Alanis Obomsawin is one of Canada’s most distinguished documentary filmmakers. A member of the Abenaki Nation, whose territory originally extended from New England to Quebec, Obamsawin was born in New Hampshire in 1932 and raised on the Odanak reservation northeast of Montreal. Deeply absorbed in the history, traditional stories, and songs of her ancestors, she began her career as a singer, writer, and storyteller. In 1971 she made her first film, Christmas at Moose Factory, a documentary about Cree children. Since then, she has worked with the National Film Board of Canada to make over 30 documentaries on issues affecting First Nations peoples.
Obomsawin first chronicled conflicts over land and political rights between aboriginal peoples and other communities in Canada with Incident at Restigouche (1984). Her 1993 film Kanehsatake: 270 Years of Resistance, about the Mohawk protest against the expansion of a golf course into sacred burial lands, received international acclaim. Interweaving drawings, songs, music, and interviews, her films are distinguished by their original research, meticulous attention to historical detail, compassion for their contemporary subjects, and insight into the rights and lives of First Nations peoples. In May 2008, Obomsawin receives the Governor General’s Performing Arts Award, one of Canada’s highest honors. All films are from Canada and are written and directed by Obomsawin.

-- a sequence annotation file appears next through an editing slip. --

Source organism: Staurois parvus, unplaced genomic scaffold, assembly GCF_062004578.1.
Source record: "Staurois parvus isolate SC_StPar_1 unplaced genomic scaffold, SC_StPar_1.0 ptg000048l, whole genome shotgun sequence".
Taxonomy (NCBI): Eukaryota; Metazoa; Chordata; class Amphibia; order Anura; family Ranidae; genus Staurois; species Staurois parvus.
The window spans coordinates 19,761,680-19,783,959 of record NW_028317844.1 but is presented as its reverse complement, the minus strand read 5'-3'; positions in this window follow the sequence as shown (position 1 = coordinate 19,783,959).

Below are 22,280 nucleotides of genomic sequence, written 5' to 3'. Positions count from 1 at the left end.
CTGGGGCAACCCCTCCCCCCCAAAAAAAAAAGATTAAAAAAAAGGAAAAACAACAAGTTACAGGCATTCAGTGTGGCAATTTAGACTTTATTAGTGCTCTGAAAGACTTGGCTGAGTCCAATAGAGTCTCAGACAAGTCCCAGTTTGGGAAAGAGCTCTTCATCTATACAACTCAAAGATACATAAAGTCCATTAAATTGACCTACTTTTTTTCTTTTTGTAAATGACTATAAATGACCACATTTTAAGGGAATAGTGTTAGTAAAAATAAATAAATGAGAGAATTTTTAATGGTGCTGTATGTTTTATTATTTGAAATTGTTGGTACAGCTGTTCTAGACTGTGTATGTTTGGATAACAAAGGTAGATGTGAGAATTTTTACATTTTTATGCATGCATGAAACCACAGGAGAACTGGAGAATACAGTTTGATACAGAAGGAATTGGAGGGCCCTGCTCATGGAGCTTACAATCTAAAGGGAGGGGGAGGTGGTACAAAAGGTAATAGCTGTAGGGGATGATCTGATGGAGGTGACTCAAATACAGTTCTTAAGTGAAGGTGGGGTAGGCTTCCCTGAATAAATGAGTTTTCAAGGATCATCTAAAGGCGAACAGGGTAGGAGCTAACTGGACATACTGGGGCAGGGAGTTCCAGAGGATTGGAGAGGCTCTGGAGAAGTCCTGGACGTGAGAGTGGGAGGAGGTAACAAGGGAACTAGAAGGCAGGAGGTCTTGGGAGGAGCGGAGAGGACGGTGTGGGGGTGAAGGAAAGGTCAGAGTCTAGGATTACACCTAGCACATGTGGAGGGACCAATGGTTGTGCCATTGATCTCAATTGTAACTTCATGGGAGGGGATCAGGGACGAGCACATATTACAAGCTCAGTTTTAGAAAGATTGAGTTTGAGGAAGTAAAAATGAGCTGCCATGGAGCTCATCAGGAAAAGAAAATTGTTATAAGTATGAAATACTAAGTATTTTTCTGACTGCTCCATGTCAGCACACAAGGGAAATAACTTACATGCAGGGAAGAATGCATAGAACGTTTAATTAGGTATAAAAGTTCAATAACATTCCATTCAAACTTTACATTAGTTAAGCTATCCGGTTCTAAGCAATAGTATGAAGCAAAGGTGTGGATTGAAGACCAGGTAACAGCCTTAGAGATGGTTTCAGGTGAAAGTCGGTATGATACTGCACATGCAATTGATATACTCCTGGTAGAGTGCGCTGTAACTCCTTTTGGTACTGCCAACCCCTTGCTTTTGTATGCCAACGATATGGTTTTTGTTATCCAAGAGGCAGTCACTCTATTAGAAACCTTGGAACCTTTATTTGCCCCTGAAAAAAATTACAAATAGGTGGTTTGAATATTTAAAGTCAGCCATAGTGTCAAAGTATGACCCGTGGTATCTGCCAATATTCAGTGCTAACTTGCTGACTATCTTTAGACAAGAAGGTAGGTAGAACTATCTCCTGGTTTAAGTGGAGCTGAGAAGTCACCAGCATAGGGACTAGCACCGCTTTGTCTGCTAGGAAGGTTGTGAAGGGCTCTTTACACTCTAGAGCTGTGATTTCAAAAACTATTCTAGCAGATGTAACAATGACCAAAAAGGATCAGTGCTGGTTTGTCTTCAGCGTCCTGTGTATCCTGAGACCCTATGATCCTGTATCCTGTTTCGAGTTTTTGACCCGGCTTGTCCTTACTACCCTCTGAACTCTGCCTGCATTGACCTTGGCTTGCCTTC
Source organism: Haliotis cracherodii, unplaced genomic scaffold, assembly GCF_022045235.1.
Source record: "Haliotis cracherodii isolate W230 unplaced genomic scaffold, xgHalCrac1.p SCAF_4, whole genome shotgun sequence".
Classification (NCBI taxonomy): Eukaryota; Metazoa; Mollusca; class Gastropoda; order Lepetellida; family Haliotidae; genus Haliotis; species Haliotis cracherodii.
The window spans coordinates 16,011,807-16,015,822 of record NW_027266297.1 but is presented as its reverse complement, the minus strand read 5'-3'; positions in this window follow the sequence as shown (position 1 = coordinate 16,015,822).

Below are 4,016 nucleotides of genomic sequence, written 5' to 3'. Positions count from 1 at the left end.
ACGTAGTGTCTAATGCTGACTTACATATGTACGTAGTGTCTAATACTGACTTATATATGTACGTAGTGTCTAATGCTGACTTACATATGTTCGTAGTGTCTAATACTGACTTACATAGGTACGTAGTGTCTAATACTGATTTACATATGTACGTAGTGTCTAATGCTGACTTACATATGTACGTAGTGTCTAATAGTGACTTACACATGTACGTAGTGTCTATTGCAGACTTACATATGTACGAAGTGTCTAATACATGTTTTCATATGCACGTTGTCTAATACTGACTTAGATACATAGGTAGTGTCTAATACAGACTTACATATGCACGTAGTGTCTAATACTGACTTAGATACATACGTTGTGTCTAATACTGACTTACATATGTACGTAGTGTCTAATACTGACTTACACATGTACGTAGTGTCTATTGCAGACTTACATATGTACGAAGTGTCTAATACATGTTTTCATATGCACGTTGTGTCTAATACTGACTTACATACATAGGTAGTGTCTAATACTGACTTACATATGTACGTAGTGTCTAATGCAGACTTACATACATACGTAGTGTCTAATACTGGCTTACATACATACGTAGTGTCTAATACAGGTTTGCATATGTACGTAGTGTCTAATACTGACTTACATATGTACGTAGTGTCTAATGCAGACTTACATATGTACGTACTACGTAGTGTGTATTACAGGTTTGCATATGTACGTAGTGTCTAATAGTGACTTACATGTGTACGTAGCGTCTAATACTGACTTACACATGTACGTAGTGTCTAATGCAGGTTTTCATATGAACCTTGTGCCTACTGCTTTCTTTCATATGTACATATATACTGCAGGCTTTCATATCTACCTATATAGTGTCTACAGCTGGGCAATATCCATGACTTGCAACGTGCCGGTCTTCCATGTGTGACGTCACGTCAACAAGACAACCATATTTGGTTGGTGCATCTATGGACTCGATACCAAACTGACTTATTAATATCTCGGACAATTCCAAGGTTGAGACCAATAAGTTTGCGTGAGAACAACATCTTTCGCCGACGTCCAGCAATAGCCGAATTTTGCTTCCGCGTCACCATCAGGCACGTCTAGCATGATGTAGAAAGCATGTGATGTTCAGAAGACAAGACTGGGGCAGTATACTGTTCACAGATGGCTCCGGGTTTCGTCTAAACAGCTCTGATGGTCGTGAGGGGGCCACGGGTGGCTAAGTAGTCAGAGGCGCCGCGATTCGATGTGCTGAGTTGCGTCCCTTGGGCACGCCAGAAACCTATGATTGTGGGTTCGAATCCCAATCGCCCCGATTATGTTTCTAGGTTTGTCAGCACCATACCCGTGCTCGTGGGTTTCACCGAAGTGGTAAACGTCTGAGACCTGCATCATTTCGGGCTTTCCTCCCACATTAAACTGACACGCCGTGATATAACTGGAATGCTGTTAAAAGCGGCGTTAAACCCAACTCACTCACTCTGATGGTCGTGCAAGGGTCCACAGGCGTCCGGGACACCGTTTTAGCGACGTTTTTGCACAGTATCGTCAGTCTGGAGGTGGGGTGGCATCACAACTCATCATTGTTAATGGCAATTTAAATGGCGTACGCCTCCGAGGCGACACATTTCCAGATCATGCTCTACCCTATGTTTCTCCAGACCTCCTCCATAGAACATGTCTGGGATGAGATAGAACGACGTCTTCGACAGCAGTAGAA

Organized by Sally Berger, Assistant Curator, Department of Film.
Special thanks to the National Film Board of Canada; the Consulate General of Canada, New York; Faye Ginsburg, Director, Center for Media, Culture and History, NYU; Audra Simpson, Assistant Professor, Department of Anthropology and American Indian Studies, Cornell University; and Alanis Obomsawin.